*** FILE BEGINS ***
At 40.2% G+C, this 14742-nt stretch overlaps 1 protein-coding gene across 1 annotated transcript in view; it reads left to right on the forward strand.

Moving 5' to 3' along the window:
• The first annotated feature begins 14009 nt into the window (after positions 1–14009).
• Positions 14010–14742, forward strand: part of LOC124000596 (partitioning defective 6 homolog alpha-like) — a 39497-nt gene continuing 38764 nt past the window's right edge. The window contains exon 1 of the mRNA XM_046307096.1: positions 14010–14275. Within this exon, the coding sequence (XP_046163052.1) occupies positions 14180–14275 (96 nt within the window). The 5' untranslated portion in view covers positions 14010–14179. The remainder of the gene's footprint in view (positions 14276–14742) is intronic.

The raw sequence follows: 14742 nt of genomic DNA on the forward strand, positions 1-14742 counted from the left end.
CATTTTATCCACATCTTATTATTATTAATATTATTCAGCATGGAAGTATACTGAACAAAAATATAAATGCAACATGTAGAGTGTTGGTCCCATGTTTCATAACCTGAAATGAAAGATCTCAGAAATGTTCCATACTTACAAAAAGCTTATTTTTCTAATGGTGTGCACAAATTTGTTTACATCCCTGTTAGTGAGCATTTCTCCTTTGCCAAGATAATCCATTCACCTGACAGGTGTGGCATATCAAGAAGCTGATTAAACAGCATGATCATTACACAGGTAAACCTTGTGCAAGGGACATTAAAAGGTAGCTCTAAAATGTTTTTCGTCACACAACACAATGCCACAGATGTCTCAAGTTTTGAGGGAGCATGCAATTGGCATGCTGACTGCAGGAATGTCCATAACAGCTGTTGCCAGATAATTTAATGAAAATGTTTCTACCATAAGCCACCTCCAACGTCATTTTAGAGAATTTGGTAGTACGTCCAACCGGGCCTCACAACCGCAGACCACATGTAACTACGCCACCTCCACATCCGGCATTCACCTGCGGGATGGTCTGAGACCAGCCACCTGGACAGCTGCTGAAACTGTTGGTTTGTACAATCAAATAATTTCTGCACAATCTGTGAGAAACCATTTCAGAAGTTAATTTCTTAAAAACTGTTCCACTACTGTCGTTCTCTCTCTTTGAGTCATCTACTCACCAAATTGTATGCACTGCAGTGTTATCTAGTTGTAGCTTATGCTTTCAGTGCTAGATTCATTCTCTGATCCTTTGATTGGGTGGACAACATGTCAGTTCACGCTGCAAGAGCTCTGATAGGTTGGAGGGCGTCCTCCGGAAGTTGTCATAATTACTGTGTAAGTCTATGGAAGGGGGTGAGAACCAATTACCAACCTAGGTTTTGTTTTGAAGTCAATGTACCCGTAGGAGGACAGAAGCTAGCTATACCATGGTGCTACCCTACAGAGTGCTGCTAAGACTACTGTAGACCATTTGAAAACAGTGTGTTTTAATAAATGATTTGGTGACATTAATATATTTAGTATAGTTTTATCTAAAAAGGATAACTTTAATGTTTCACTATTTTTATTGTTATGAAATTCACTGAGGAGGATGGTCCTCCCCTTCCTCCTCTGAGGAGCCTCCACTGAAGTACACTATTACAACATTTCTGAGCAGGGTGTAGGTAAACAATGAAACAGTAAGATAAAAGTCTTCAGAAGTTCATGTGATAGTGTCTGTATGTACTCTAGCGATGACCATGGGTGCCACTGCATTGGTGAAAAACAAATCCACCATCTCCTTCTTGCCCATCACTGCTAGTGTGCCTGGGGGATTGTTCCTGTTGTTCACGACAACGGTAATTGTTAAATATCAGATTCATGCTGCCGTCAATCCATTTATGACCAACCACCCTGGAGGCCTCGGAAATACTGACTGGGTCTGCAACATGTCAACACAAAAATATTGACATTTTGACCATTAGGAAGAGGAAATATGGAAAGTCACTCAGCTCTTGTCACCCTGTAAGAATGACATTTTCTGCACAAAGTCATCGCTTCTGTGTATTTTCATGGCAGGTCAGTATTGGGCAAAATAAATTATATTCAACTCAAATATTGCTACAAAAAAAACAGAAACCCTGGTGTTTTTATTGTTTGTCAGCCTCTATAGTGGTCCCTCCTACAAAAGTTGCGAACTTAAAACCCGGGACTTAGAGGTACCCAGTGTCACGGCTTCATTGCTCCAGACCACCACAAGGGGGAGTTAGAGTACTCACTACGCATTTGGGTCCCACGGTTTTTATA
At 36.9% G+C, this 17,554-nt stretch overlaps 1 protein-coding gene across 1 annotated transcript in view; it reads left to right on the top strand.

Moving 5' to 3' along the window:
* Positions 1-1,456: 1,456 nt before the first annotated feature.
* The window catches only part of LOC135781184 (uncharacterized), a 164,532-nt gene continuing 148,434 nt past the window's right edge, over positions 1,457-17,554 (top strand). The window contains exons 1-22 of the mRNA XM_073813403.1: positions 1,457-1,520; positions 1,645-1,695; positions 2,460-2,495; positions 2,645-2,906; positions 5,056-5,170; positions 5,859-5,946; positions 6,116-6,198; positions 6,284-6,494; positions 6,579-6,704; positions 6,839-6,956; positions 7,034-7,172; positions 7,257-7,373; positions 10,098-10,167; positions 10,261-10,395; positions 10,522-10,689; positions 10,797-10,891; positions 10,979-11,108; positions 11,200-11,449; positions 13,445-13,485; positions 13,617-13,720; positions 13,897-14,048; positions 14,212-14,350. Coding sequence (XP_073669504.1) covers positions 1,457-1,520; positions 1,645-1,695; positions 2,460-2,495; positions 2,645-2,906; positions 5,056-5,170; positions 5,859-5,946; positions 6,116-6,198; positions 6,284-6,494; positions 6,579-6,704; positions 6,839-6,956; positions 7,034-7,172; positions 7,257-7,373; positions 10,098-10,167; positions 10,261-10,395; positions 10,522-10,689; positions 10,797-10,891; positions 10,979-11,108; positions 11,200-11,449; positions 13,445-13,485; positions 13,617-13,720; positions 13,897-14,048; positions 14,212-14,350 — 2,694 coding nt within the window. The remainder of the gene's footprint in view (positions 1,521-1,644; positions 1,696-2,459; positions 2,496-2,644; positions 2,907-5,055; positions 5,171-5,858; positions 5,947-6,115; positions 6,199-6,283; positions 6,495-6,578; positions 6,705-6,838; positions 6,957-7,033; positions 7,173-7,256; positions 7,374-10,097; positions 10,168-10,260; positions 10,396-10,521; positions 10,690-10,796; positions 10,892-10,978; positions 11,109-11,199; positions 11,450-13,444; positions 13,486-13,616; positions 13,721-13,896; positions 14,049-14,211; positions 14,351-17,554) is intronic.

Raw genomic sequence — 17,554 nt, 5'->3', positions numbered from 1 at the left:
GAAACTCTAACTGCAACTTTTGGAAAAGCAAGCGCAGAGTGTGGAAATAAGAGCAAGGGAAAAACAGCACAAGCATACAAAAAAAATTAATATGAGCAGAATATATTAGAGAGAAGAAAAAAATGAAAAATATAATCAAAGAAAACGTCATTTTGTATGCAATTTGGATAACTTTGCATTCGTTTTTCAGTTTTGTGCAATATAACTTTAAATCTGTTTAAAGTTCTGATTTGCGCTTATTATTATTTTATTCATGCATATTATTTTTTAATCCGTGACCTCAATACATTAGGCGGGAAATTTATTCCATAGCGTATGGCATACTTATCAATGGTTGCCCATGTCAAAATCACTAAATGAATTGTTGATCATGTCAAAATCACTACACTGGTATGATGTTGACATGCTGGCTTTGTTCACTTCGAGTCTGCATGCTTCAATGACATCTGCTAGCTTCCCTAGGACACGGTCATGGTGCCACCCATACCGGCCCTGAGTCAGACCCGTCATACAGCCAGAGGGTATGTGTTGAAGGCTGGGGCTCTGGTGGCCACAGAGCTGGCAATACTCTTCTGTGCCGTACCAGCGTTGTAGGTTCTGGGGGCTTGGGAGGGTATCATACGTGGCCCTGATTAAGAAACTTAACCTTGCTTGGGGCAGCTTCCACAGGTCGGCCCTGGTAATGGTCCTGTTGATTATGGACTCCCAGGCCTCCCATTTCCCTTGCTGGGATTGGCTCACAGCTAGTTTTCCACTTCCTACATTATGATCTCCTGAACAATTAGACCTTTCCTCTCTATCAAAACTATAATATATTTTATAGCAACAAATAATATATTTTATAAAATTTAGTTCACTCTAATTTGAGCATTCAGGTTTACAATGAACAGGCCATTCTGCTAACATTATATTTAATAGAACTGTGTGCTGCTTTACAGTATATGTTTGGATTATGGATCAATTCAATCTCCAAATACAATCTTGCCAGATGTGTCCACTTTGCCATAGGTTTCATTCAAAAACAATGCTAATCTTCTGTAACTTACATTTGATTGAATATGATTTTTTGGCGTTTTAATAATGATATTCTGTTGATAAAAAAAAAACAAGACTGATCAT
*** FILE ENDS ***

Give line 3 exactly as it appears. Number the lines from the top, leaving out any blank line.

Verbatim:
• The first annotated feature begins 14009 nt into the window (after positions 1–14009).